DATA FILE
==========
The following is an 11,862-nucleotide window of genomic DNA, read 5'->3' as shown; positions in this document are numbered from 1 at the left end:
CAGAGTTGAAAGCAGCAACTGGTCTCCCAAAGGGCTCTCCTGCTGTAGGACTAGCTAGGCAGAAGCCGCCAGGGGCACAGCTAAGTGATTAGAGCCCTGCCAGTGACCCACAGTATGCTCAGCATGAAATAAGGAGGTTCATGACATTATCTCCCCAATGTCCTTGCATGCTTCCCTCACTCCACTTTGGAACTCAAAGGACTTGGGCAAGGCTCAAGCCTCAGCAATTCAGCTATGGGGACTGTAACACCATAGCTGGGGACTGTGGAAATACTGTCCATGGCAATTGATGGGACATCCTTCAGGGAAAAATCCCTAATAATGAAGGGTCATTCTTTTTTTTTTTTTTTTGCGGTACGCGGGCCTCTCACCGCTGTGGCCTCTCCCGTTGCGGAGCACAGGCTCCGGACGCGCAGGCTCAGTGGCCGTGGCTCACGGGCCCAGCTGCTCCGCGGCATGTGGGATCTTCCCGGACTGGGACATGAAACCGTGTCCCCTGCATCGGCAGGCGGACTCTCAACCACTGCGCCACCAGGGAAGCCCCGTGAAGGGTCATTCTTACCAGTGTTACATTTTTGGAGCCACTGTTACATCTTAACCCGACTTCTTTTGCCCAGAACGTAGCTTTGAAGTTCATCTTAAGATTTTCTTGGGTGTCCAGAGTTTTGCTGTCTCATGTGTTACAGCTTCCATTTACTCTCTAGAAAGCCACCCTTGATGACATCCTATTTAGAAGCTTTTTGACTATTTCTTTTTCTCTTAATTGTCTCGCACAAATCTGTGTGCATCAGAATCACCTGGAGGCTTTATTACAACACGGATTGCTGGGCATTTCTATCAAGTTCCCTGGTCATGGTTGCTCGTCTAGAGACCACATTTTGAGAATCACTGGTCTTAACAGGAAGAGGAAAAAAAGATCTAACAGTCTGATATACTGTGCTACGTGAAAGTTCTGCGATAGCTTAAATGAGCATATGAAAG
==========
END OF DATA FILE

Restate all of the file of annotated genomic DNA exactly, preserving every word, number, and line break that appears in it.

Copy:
The following is an 11,862-nucleotide window of genomic DNA, read 5'->3' as shown; positions in this document are numbered from 1 at the left end:
CAGAGTTGAAAGCAGCAACTGGTCTCCCAAAGGGCTCTCCTGCTGTAGGACTAGCTAGGCAGAAGCCGCCAGGGGCACAGCTAAGTGATTAGAGCCCTGCCAGTGACCCACAGTATGCTCAGCATGAAATAAGGAGGTTCATGACATTATCTCCCCAATGTCCTTGCATGCTTCCCTCACTCCACTTTGGAACTCAAAGGACTTGGGCAAGGCTCAAGCCTCAGCAATTCAGCTATGGGGACTGTAACACCATAGCTGGGGACTGTGGAAATACTGTCCATGGCAATTGATGGGACATCCTTCAGGGAAAAATCCCTAATAATGAAGGGTCATTCTTTTTTTTTTTTTTTTGCGGTACGCGGGCCTCTCACCGCTGTGGCCTCTCCCGTTGCGGAGCACAGGCTCCGGACGCGCAGGCTCAGTGGCCGTGGCTCACGGGCCCAGCTGCTCCGCGGCATGTGGGATCTTCCCGGACTGGGACATGAAACCGTGTCCCCTGCATCGGCAGGCGGACTCTCAACCACTGCGCCACCAGGGAAGCCCCGTGAAGGGTCATTCTTACCAGTGTTACATTTTTGGAGCCACTGTTACATCTTAACCCGACTTCTTTTGCCCAGAACGTAGCTTTGAAGTTCATCTTAAGATTTTCTTGGGTGTCCAGAGTTTTGCTGTCTCATGTGTTACAGCTTCCATTTACTCTCTAGAAAGCCACCCTTGATGACATCCTATTTAGAAGCTTTTTGACTATTTCTTTTTCTCTTAATTGTCTCGCACAAATCTGTGTGCATCAGAATCACCTGGAGGCTTTATTACAACACGGATTGCTGGGCATTTCTATCAAGTTCCCTGGTCATGGTTGCTCGTCTAGAGACCACATTTTGAGAATCACTGGTCTTAACAGGAAGAGGAAAAAAAGATCTAACAGTCTGATATACTGTGCTACGTGAAAGTTCTGCGATAGCTTAAATGAGCATATGAAAG